In early March, I went to Sam’s Club to stock up for the coming shelter-in-place order. On a whim, I put yeast and a large bag of flour into my cart. Having never baked bread before, it was the definition of a random purchase. Something in me thought bread may be hard to come by, so I wanted the ingredients to bake it myself if need be.
For the past seven years, I have walked the nighttime streets, alleys, parks and “jungles” of Seattle with the Operation Nightwatch ministry team. I’ve probably met well over 1,000 of our brothers and sisters experiencing homelessness, and I am privileged to call many of them friends.
It’s 8 a.m. on Monday, March 16, our first day of learning-at-a-distance-for-safety, and our third-grader is weeping. “No school at school. No grandparents visiting for Easter. You’re Mom, not my teacher. The coronavirus has ruined everything!”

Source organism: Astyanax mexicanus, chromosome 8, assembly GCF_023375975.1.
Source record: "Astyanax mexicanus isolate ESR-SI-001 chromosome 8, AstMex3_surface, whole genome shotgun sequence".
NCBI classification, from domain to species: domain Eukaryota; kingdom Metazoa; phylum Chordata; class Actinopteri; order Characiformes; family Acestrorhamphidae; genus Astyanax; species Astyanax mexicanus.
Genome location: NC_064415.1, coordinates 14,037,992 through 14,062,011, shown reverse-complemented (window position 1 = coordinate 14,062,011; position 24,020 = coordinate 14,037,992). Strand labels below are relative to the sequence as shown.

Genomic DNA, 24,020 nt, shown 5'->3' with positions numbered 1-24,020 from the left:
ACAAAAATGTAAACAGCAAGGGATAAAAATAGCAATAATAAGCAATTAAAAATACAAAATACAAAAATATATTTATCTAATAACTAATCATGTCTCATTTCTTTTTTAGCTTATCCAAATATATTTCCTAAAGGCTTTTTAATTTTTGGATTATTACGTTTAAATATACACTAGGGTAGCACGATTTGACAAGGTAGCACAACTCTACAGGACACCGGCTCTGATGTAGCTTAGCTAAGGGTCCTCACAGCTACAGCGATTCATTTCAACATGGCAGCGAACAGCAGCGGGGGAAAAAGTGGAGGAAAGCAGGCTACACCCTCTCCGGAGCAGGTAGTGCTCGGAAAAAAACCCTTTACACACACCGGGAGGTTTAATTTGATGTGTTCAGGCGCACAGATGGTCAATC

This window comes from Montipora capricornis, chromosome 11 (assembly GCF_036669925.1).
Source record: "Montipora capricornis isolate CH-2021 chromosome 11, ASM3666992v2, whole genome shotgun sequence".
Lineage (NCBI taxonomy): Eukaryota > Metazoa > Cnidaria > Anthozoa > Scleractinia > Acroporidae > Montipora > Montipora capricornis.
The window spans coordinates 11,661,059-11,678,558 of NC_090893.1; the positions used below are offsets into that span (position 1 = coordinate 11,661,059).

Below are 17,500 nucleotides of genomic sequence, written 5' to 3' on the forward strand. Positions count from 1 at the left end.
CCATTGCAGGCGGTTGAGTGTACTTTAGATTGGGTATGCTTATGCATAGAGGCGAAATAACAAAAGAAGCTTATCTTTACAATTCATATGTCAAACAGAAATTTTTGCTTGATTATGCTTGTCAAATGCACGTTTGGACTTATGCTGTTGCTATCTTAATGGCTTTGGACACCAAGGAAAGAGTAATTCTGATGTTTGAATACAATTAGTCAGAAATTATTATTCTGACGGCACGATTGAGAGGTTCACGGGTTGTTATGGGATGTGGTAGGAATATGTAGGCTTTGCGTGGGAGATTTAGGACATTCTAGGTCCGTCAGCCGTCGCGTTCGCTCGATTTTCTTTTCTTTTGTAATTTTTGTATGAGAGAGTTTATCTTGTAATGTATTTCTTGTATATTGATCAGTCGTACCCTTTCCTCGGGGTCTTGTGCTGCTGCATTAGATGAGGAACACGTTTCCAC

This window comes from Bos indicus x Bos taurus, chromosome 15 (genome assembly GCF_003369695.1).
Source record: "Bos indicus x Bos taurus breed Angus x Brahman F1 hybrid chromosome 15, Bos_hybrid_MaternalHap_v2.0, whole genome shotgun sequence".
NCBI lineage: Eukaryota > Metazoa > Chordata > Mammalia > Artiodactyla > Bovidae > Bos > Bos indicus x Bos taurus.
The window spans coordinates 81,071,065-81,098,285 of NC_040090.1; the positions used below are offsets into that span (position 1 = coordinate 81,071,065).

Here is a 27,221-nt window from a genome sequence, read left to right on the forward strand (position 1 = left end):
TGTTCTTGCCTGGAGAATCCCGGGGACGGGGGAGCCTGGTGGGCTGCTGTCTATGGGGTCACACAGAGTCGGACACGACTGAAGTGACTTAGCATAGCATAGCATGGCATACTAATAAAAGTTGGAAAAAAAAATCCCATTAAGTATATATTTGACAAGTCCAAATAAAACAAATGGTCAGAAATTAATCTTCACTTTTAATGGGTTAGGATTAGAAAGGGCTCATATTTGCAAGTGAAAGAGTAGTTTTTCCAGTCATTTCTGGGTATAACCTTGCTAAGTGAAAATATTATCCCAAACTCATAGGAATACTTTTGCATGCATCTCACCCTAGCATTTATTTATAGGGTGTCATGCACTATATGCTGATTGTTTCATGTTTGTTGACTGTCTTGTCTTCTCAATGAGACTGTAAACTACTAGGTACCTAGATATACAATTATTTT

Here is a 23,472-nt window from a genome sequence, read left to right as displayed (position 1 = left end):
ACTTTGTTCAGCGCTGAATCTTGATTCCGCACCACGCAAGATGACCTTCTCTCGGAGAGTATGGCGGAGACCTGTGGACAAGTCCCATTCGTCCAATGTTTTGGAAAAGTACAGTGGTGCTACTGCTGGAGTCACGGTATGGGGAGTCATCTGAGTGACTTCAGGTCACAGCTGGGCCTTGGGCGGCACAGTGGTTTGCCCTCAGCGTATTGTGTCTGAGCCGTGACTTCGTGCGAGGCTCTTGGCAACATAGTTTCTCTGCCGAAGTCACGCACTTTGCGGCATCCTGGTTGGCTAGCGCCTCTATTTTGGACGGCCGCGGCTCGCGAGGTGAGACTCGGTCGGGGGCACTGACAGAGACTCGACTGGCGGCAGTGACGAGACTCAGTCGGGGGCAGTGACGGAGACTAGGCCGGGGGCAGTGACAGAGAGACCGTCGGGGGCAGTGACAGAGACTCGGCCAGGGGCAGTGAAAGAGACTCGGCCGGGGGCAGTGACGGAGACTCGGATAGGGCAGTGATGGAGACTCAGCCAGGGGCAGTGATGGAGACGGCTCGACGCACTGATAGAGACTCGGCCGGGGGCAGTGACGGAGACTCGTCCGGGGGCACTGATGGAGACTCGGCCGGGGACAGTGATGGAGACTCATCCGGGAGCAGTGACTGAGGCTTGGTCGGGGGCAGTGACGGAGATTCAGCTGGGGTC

The long Lenten twilight
This column is written on the same day I made the unprecedented decision to restrict the public celebration of the Eucharist for the Archdiocese of Seattle. More than likely at the time of this reading, we are still living with this new reality, and the advance of this COVID-19 health threat.
Blaise Pascal said, “All of humanity’s problems stem from man’s inability to sit quietly in a room alone.” The great 17th-century philosopher thought that most of us, most of the time, distract ourselves from what truly matters through a series of divertissements (diversions). He was speaking from experience. Though one of the brightest men of his age and one of the pioneers of the modern physical sciences and of computer technology, Pascal frittered away a good deal of his time through gambling and other trivial pursuits. In a way, he knew, such diversions are understandable, since the great questions — Does God exist? Why am I here? Is there life after death? — are indeed overwhelming. But if we are to live in a serious and integrated way, they must be confronted — and this is why, if we want our most fundamental problems to be resolved, we must be willing to spend time in a room alone.